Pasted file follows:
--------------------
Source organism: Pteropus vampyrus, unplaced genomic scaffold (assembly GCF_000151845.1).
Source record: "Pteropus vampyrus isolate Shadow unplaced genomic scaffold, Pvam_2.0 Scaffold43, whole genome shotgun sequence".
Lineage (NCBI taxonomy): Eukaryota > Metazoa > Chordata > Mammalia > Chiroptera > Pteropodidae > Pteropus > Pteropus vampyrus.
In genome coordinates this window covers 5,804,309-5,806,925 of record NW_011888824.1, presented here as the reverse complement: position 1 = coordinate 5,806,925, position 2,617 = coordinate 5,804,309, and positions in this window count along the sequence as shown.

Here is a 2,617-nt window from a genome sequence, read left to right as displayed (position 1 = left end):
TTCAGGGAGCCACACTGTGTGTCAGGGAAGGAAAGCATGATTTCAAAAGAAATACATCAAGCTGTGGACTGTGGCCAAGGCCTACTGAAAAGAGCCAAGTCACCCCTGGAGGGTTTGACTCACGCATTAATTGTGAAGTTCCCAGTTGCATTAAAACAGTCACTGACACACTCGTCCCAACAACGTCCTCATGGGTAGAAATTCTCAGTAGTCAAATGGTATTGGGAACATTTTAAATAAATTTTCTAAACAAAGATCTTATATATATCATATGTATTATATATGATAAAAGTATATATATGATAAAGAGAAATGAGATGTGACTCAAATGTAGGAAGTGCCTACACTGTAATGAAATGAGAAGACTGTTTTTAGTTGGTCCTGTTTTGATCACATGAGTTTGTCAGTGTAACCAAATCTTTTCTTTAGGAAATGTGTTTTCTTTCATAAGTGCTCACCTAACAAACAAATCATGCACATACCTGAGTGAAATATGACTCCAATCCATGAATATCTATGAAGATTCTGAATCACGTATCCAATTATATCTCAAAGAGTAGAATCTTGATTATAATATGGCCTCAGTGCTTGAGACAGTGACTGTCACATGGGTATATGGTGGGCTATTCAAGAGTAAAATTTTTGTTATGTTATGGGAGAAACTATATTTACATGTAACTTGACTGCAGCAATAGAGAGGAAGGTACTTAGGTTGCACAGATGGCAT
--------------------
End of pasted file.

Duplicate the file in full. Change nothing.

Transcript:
Source organism: Pteropus vampyrus, unplaced genomic scaffold (assembly GCF_000151845.1).
Source record: "Pteropus vampyrus isolate Shadow unplaced genomic scaffold, Pvam_2.0 Scaffold43, whole genome shotgun sequence".
Lineage (NCBI taxonomy): Eukaryota > Metazoa > Chordata > Mammalia > Chiroptera > Pteropodidae > Pteropus > Pteropus vampyrus.
In genome coordinates this window covers 5,804,309-5,806,925 of record NW_011888824.1, presented here as the reverse complement: position 1 = coordinate 5,806,925, position 2,617 = coordinate 5,804,309, and positions in this window count along the sequence as shown.

Here is a 2,617-nt window from a genome sequence, read left to right as displayed (position 1 = left end):
TTCAGGGAGCCACACTGTGTGTCAGGGAAGGAAAGCATGATTTCAAAAGAAATACATCAAGCTGTGGACTGTGGCCAAGGCCTACTGAAAAGAGCCAAGTCACCCCTGGAGGGTTTGACTCACGCATTAATTGTGAAGTTCCCAGTTGCATTAAAACAGTCACTGACACACTCGTCCCAACAACGTCCTCATGGGTAGAAATTCTCAGTAGTCAAATGGTATTGGGAACATTTTAAATAAATTTTCTAAACAAAGATCTTATATATATCATATGTATTATATATGATAAAAGTATATATATGATAAAGAGAAATGAGATGTGACTCAAATGTAGGAAGTGCCTACACTGTAATGAAATGAGAAGACTGTTTTTAGTTGGTCCTGTTTTGATCACATGAGTTTGTCAGTGTAACCAAATCTTTTCTTTAGGAAATGTGTTTTCTTTCATAAGTGCTCACCTAACAAACAAATCATGCACATACCTGAGTGAAATATGACTCCAATCCATGAATATCTATGAAGATTCTGAATCACGTATCCAATTATATCTCAAAGAGTAGAATCTTGATTATAATATGGCCTCAGTGCTTGAGACAGTGACTGTCACATGGGTATATGGTGGGCTATTCAAGAGTAAAATTTTTGTTATGTTATGGGAGAAACTATATTTACATGTAACTTGACTGCAGCAATAGAGAGGAAGGTACTTAGGTTGCACAGATGGCAT